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                        Time past and time future

Allow but a little consciousness.

To be conscious is not to be in time

But only in time can the moment in the rose-garden,

The moment in the arbour where the rain beat,

The moment in the the draughty church at smokefall

Be remembered; involved with past and future.

Only through time time is conquered.

This last section makes a sort of argument:

To be conscious is not to be in time. Where is a space which is not in time? It is not the present. As the poem says in section I, “All time is eternally present.”

It could be time past or time future: the poet states these all “a little consciousness.” 

But it is not the place of remembrance. The rose-garden, the arbour, the church, are all remembered and thus are all “in time.” That cannot be the place of consciousness. 

Charles Edward Wilson, The Rose Garden

There was the story about the rose-garden in section I, but that event does not seem real: at least it was not in time. Perhaps that is why it is both “conscious” (because it is not in time) and reality “human kind/Cannot bear very much reality.”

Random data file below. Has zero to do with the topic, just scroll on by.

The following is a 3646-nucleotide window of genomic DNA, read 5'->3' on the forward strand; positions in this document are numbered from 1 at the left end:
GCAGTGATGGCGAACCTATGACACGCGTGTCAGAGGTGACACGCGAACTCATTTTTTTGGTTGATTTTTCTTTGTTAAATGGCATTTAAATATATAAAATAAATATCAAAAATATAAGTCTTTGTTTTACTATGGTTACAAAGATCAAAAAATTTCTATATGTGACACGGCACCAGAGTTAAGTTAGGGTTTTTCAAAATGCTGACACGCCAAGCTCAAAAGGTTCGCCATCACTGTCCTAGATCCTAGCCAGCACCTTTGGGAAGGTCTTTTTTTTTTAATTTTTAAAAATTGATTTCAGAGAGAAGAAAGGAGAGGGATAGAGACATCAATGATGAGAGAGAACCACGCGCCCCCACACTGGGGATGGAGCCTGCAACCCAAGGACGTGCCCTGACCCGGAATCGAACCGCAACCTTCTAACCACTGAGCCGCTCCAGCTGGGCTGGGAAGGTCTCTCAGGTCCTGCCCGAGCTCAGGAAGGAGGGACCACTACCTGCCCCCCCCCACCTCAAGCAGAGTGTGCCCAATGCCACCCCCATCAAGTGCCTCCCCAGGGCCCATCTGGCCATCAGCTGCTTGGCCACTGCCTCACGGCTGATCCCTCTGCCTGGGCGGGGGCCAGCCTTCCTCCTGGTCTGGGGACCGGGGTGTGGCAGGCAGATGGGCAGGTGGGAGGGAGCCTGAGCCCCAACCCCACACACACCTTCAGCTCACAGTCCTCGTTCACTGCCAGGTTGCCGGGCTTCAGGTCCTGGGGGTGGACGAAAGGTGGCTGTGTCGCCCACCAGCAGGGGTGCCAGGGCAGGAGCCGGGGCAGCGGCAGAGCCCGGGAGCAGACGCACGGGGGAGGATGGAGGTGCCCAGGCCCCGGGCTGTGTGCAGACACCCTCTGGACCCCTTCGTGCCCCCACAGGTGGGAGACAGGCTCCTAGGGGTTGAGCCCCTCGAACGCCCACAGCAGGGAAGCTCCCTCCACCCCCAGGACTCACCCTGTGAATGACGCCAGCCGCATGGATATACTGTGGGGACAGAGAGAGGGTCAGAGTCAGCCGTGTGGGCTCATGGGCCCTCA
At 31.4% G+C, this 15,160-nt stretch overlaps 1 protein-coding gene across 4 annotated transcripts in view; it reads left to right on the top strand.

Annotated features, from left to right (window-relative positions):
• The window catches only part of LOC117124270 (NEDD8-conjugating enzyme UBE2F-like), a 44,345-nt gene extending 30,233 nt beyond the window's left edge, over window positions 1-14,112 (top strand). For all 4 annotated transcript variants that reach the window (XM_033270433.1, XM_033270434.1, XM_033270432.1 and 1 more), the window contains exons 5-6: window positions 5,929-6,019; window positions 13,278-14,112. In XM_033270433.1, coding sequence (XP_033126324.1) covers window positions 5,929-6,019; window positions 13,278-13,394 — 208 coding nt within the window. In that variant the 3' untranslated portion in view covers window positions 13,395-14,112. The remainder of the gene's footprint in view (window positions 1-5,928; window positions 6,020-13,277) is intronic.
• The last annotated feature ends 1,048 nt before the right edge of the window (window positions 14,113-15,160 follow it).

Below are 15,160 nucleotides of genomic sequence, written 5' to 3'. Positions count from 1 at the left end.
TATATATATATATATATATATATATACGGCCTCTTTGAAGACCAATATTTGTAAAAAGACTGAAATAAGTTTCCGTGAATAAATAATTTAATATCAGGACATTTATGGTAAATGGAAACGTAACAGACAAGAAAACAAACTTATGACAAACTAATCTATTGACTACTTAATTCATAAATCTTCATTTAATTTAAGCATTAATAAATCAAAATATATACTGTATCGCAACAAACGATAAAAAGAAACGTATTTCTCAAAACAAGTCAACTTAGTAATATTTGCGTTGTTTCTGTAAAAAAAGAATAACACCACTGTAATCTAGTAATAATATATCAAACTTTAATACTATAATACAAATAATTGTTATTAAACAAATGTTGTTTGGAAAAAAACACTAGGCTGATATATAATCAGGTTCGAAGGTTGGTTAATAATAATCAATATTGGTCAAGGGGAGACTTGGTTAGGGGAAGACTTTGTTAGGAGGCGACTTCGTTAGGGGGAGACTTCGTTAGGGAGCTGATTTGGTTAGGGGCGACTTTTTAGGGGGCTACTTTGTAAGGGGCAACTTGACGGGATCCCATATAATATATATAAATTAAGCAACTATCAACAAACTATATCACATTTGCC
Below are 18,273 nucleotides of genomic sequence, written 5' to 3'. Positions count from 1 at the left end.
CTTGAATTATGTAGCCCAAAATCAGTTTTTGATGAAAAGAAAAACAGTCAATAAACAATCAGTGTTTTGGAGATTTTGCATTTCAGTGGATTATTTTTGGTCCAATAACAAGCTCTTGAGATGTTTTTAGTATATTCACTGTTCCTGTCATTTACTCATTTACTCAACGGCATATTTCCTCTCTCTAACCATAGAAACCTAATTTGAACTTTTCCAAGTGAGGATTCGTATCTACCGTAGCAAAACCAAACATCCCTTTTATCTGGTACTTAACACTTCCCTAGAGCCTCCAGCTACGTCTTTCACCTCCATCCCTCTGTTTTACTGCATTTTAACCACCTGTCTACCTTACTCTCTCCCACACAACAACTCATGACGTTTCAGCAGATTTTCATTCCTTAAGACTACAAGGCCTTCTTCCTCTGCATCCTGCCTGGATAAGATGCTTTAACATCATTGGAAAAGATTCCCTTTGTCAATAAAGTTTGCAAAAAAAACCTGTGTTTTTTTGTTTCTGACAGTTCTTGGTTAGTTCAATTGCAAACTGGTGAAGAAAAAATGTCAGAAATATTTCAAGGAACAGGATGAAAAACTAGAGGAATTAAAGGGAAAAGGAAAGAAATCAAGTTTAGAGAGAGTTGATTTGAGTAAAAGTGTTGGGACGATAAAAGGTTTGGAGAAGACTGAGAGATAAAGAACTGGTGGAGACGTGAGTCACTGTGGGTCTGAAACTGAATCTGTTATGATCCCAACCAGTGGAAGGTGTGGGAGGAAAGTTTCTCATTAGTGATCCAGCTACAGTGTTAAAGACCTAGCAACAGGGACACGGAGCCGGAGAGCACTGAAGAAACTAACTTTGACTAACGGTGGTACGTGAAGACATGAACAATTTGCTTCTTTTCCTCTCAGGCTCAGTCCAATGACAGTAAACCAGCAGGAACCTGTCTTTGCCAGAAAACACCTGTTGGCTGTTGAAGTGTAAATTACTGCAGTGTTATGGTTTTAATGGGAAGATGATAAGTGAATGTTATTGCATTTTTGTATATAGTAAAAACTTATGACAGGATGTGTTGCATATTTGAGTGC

Perhaps this consciousness can take place “at the still point of the turning world.” This would match the case. Of this still point, he writes, 

I cannot say, how long, for that is to place it in time.

Perhaps both the imaginary space and the “still point” are available for consciousness. They do not seem to be the same place, and they are both outside of time. 

What then do we do this final line, “Only through time time is conquered.” 

What must be conquered in time? And why must time be conquered? Is it to let us escape and enter into the garden with the thrush or to enter the still point? 

This seems to bring up an issue early in the poem

If all time is eternally present

All time is unredeemable.

What is this redemption? From where to what? At this point, the question is tantalizing, but the answer is certainly not clear. Fortunately, there are three more sections in the poem.